If you have a president, say, and he’s a black one and not almost everybody in the whole country votes for this guy, does this majority make much of a difference? And Mike’d go, “Makes a difference enough, that’s how democracy works. A majority rules.” But between us two what kind of difference would it make anyhow how Mike wanted it? And he’d soap me up or whatever it is you want to call it and lubricate me, and we’d vote because he wanted to, and then we’d do anal if that’s what he wanted. And he’d ask me then for years, “Don’t you feel it, Cherie?” Feel what, I wanted to tell him. Your dick. Yeah, Mike I feel your dick in my ass but that never made fifty-fifty a vote to do it.

Either me or him were that dumb to believe it and this had gone on for really only God knows how long. And he’d always go, no matter what, “It’s a vote no matter what, no matter who wins or loses.” I never could figure that one out. How about if we both wanted to have it in my vagina for a good change? Would that count even more? Doubt it. And he’d just go on doing it to me, talking about politics, and about the importance of supporting the American Dream. Doing it and talking about how the important thing to being an American was about voting, no matter which side of politics you were on. “There are places in the world where nobody gets to vote,” he’d say. “Like Cuba.”

Way back in eleventh grade it seemed pretty smart enough. We learned in Civics class that the way to settle a conflict, which Mr. Wilde defined as a controversy with at least two opposing sides to it toward which a single resolution must be reached, was to vote. But the first time me and Mike did it he didn’t have a rubber with him and he said he had this idea to vote on it. “On what?” I said. “I don’t want to get pregnant, Mike.” “I could use your butt, Cherie,” he said. I figured we’d both have to agree but that’s not how it went.

The end came like this when I was going that I didn’t think Barack Obama should be president. Mike said he’d hadn’t voted for him himself but that’s what the vote says. “No,” I said, “a slim margin doesn’t really mean you win anything.” He went pretty crazy on me saying I didn’t believe in voting and I didn’t believe in democracy from the Greeks, and if I didn’t that that made me a Socialist who don’t believe in voting or equal rights and that I was just insane. “Fine,” I said to him. “You win.”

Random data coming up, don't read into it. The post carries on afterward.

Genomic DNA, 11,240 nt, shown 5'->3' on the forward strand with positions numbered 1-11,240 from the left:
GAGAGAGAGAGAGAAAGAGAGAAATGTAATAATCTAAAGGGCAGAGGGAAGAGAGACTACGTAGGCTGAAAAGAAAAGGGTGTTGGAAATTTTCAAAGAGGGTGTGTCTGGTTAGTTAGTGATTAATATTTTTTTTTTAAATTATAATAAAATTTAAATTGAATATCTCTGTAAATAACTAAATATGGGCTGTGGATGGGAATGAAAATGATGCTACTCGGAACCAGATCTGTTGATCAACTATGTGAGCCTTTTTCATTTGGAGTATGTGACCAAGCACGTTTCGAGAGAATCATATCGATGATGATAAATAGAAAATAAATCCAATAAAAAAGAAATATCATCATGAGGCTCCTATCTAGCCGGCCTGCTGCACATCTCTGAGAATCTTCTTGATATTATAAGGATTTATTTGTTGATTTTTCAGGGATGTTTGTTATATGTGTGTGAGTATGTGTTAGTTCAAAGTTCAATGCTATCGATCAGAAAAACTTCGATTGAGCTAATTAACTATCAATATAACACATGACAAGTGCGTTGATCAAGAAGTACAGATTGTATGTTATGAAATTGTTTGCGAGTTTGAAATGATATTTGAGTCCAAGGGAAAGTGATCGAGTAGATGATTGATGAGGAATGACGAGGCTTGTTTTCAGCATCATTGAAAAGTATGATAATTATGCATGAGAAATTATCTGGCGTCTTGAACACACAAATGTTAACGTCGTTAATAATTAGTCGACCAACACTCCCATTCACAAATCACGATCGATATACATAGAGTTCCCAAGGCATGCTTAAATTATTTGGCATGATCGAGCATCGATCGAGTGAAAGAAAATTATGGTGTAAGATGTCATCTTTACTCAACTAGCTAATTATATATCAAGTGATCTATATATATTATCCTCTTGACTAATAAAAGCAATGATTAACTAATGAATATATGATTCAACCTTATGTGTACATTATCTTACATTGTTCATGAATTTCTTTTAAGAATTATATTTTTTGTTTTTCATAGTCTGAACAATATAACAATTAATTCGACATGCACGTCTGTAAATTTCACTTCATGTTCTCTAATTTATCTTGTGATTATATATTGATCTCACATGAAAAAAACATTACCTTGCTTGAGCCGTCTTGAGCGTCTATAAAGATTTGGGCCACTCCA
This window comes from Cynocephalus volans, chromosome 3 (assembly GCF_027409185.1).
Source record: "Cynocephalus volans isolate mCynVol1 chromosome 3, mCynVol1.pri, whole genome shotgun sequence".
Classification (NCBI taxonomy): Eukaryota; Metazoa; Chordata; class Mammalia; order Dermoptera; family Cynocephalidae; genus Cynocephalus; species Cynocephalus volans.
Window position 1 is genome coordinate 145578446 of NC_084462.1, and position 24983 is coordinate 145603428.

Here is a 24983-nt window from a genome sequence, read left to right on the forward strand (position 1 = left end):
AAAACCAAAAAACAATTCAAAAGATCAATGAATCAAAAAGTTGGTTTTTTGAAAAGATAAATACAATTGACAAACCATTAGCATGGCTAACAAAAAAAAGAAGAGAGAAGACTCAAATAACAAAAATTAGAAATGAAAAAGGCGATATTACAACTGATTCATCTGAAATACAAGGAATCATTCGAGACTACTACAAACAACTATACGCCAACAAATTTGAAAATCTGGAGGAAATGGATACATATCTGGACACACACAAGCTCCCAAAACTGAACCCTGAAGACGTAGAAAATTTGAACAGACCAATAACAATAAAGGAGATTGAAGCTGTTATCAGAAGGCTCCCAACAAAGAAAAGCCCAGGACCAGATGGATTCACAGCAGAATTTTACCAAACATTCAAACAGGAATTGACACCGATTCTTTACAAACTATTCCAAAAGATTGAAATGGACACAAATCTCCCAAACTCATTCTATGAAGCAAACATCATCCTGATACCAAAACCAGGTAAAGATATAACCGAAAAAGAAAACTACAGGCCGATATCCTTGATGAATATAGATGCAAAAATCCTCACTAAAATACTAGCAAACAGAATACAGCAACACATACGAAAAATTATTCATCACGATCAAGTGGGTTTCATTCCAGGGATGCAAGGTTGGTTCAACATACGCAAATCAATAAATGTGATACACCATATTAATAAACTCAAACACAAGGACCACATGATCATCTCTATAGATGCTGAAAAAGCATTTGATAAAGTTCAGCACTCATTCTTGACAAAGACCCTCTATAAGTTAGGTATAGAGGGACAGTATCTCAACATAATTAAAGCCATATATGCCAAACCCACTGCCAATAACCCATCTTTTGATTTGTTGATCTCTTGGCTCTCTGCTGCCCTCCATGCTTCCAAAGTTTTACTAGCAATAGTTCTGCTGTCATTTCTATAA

I told Mike, “Mike, I just want to be like all the other people in America who don’t vote or even really dream about anything at all.” They knew their vote didn’t mean anything and didn’t get all caught up in that making a big difference. They raked their leaves on their yards and put them in big, gigantic brown bags they got at Walmart in the fall and the town took them away. Their kids got older and lost their teeth and new ones grew back in their place. People lived just as long.

Everybody in the U.S. must have been into sex the same kinds of ways Mike and me were. They just didn’t ever need a vote on it. Once you stopped thinking about voting and politics and the government, you could go to a carnival, ride the rides, buy a thing of cotton candy and just enjoy yourself. Of course I didn’t ask or tell Mike that I was going to vote on getting divorced. I just did it, and did it on my own. He asked me, “Is this what you really want, Cher—?” And I didn’t hardly blink back and said that it was.

 

End

 


Duff Allen is a writer who lives in upstate New York. He has an MFA from Bard College where he teaches writing in The Clemente Course for the Humanities. Recent work of his appears in Pure Slush, Burningword Literary Review, In the Ground, and others.